This book is part of a genre that is getting increasingly popular every day, that of the experience of the immigrant Asian in the West. In this case, it is an Indian family, who emigrate to Wales in Great Britain during the early seventies. The father, Mahesh, who has made it to the prestigious job as a mathematics professor, at the University of Wales, has survived the horrors of the Partition of India in 1947 and is a self made man. The mother, Schreene, is a pretty, pleasant housewife, brought up in the time- old self- sacrificing Indian tradition, ever ready to forego one's pleasures, for the good of the whole.
Their first child, Rumi, is the central character of the story. Rumi turns out to be exceptionally intelligent, so the father, a strict disciplinarian, takes upon himself, the task of showcasing his daughter to the world, in order to experience, albeit vicariously, the attention and publicity she would receive as a child prodigy. Seeing her properly established in the right circles, for him, would be some sort of a corroboration of the values that had inspired him to acquire the status and community standing that he had acheived over the years. Both parents, believe, (not unlike improvident Asians from other countries) that the grandeur of their daughter's success would also reflect on the superiority of their own culture and norms and show 'the decadent West' their place in 'civilisation'.
Rumi, obviously, does not know of her parents' agenda. Soon enough, however, she gets to feel the heat as Mahesh puts her on a very strict regime of discipline. The rules set for Rumi, leave little room for her to be a child, leave alone playing with her peers. The greater part of her waking time was to be devoted to mathematics, not even story books were allowed. Mahesh's goal was to set a record by getting his daughter to Oxford, before her fifteenth birthday. How far he succeeds in this attempt, how Schreene reacts to the sequence of events, and how Rumi develops, is the main theme of the book.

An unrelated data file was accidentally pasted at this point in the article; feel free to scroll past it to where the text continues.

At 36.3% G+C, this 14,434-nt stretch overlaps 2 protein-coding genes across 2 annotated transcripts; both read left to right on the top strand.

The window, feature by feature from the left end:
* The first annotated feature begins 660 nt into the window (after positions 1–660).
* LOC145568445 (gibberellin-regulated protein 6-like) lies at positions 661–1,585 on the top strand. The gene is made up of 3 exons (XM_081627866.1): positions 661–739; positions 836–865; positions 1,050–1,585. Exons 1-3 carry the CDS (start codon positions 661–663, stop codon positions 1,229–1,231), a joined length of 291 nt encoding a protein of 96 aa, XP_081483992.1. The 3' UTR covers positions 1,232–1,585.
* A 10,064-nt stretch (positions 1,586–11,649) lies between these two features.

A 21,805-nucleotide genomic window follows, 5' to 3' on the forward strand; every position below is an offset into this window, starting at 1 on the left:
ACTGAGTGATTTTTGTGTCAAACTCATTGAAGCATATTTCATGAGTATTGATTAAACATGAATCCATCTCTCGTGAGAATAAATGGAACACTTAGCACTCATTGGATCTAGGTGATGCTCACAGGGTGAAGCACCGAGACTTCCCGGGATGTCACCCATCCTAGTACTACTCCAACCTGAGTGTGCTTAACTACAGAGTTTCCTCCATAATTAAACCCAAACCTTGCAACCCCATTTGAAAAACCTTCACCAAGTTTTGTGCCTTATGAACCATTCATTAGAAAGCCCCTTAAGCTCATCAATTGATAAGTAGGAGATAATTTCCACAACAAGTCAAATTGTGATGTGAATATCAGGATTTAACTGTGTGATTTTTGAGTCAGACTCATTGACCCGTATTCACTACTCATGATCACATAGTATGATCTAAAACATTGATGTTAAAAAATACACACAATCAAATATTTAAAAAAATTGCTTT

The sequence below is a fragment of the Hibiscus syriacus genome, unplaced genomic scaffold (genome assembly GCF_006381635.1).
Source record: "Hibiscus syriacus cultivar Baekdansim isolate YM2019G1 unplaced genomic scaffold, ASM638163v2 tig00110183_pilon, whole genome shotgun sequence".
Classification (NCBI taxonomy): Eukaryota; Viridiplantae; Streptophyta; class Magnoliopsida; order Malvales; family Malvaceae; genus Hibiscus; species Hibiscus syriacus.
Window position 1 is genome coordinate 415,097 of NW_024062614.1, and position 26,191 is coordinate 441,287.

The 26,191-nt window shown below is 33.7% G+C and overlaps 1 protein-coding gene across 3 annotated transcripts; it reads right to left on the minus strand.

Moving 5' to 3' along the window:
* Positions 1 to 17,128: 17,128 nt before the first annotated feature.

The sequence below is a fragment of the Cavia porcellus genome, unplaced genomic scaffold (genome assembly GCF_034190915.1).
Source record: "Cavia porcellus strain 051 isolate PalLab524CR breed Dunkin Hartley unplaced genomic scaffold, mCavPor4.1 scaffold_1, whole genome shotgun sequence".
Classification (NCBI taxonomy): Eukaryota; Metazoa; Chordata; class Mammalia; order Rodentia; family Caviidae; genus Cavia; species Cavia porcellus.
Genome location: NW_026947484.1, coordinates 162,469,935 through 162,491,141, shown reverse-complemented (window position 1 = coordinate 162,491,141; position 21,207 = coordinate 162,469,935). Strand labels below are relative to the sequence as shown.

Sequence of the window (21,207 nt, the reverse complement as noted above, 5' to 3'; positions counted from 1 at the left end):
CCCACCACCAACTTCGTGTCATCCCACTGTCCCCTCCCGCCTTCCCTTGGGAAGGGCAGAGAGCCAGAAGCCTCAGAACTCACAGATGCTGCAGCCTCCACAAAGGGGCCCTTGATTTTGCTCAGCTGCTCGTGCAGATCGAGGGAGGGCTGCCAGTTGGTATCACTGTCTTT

The story has been very poignantly written. The characters are very vividly portrayed, especially Schreene, who reacts violently as she finds herself cloven apart between her Eastern values and Western mores, and how, she can, nevertheless, as a mother, set aside her own pride, and reach out to her daughter in love, and forgive. In contrast, Mahesh, the rule maker, finds himself trapped within his own self image and is unable to react. The scenario is familiar to many immigrants from developing countries who have yet to realize that the values that procured for them, their present material abundance, do not work for the second generation who need a totally different kind of nurturing.
Rumi's situation, is one that is relevant to women who have been brought up before and upto the late eighties. In actuality, the onslaught of the Internet, has changed the situation for women, quite significantly.
There are other books which have been written, by and for women, on the theme of gifted daughters, being pushed to extremes under the pressure to perform. However, not many can match this relatively fast paced book in sheer readability. Strongly recommended